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Projected costs for Opp pool up $1M

Published 12:00am Friday, January 24, 2014

Those in Opp – including some city council members – are wondering how the projected cost of the city’s veteran’s pool project has grown by $1 million.

The council adopted a three-year, $5.2-million capital improvement plan Tuesday that featured some 25 projects, including roadway repairs, capital projects and the purchase of new equipment. Also included in that plan was a new pool that will replace the former veteran’s pool.

In August 2013, Mayor John Bartholomew estimated the project cost at $250,000. That same month, the city received a $100,000 contribution from the Estep Foundation – putting the fundraising at half of the funds needed to complete the project. The remaining funds for the project are to be raised through community donations, city officials said.

However, in Tuesday’s list, the project cost is budgeted at $1.25 million. Now, people want to know why.

“That’s what I asked the other night at the meeting,” said Councilman T.D. Morgan. “I don’t feel that there is any reason that a pool should cost that much. The answer I got was that it was a state-of-the art facility, and that’s it. No one would say what that extra $1 million was for.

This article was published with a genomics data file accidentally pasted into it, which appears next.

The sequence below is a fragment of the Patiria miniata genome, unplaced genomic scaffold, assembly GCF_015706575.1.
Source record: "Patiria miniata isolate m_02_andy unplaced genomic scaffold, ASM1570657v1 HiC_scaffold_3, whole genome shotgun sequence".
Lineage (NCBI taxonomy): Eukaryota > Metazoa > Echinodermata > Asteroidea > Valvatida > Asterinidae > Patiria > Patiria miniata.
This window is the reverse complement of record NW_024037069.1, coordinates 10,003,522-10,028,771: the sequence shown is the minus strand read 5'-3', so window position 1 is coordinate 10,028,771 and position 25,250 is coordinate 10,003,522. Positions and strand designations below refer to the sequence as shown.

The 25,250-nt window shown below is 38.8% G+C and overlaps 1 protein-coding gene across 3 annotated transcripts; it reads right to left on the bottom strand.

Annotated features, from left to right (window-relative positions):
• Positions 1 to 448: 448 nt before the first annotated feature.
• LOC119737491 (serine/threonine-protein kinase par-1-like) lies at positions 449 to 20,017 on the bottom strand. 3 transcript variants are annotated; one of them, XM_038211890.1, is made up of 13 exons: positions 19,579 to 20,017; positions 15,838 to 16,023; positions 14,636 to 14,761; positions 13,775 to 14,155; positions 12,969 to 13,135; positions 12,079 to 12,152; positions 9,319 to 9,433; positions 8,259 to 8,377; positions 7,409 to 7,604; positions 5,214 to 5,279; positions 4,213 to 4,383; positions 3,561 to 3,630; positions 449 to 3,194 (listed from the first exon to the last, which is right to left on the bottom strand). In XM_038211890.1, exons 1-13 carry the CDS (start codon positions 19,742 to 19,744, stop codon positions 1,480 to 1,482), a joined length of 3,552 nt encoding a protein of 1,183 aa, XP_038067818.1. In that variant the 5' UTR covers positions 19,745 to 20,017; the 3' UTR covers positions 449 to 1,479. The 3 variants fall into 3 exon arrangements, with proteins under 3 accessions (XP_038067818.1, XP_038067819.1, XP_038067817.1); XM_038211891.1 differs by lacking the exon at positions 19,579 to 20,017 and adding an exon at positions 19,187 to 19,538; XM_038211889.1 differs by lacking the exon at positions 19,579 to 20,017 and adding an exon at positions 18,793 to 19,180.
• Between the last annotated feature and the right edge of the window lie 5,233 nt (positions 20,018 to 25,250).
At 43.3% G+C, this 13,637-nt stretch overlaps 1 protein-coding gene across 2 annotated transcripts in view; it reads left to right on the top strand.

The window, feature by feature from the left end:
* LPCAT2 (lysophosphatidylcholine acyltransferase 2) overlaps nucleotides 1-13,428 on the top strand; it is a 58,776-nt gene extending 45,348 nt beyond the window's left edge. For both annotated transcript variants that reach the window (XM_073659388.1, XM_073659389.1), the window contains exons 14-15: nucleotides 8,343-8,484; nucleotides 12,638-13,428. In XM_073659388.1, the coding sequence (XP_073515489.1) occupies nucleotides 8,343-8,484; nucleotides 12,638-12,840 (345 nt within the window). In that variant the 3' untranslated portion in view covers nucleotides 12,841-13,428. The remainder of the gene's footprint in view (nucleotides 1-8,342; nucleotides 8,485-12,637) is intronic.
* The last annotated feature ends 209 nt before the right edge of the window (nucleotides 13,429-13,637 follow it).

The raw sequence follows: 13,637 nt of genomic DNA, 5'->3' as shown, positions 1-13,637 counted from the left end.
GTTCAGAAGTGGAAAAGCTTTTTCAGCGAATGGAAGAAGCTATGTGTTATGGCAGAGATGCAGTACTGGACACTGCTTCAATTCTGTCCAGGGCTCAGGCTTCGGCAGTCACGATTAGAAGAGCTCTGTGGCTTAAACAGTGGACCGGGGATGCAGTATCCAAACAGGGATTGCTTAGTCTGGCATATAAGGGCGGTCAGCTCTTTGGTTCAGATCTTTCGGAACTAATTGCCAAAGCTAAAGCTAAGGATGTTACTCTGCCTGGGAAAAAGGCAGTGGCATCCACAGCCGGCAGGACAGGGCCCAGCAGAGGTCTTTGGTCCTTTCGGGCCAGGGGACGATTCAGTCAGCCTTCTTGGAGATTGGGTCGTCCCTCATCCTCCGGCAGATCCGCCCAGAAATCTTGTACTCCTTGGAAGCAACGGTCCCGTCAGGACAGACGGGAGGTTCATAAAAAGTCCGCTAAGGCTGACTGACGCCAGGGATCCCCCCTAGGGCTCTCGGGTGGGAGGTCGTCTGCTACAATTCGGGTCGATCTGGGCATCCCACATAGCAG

“I’ve had 15 or more phone calls about that meeting, questioning about the cost of that pool – not to mention the comments on Facebook,” he said.

Councilman Mike Booth would not discuss the project, while Councilman Arlin Davis said he was not involved in “that particular project.” Instead, both directed all questions to City Planner Jason Bryan.

Bryan said that the $1.25 million price tag is an “anticipated cost” of the demolition, design and construction of a new park, pool and clubhouse.

“That’s the whole project,” Bryan said of the amount. “The $250,000 first announced was just for the pool. Of course, all of those are anticipated costs, and we always try to get a more reasonable one.”

Earlier this year, city crews demolished the former pool, which is located on E. Park Avenue and was constructed in 1942. The property had been unused for nearly a decade.

The state-of-the-art facility will also feature a splash area for the children; a waterfall monument with etchings of the nation’s conflicts; and a pavilion, which will be equipped with a small kitchenette, available for party rental, as well as restroom facilities.

Site work has already begun on the project, and completion was slated for next summer.

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